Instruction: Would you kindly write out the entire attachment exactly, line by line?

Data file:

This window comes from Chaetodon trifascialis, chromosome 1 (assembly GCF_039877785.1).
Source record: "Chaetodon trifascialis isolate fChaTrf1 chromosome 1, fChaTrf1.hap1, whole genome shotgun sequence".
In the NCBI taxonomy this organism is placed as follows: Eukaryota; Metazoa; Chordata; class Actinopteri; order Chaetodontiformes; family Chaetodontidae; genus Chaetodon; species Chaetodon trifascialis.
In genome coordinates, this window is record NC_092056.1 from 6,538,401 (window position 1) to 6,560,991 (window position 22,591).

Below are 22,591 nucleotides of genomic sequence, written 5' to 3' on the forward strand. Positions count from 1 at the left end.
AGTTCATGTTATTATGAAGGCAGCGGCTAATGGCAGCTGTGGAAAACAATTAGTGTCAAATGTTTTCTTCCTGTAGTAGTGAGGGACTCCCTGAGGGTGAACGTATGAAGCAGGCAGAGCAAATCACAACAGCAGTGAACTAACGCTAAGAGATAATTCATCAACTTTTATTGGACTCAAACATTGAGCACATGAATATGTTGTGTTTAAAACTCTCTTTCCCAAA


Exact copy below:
This window comes from Chaetodon trifascialis, chromosome 1 (assembly GCF_039877785.1).
Source record: "Chaetodon trifascialis isolate fChaTrf1 chromosome 1, fChaTrf1.hap1, whole genome shotgun sequence".
In the NCBI taxonomy this organism is placed as follows: Eukaryota; Metazoa; Chordata; class Actinopteri; order Chaetodontiformes; family Chaetodontidae; genus Chaetodon; species Chaetodon trifascialis.
In genome coordinates, this window is record NC_092056.1 from 6,538,401 (window position 1) to 6,560,991 (window position 22,591).

Below are 22,591 nucleotides of genomic sequence, written 5' to 3' on the forward strand. Positions count from 1 at the left end.
AGTTCATGTTATTATGAAGGCAGCGGCTAATGGCAGCTGTGGAAAACAATTAGTGTCAAATGTTTTCTTCCTGTAGTAGTGAGGGACTCCCTGAGGGTGAACGTATGAAGCAGGCAGAGCAAATCACAACAGCAGTGAACTAACGCTAAGAGATAATTCATCAACTTTTATTGGACTCAAACATTGAGCACATGAATATGTTGTGTTTAAAACTCTCTTTCCCAAA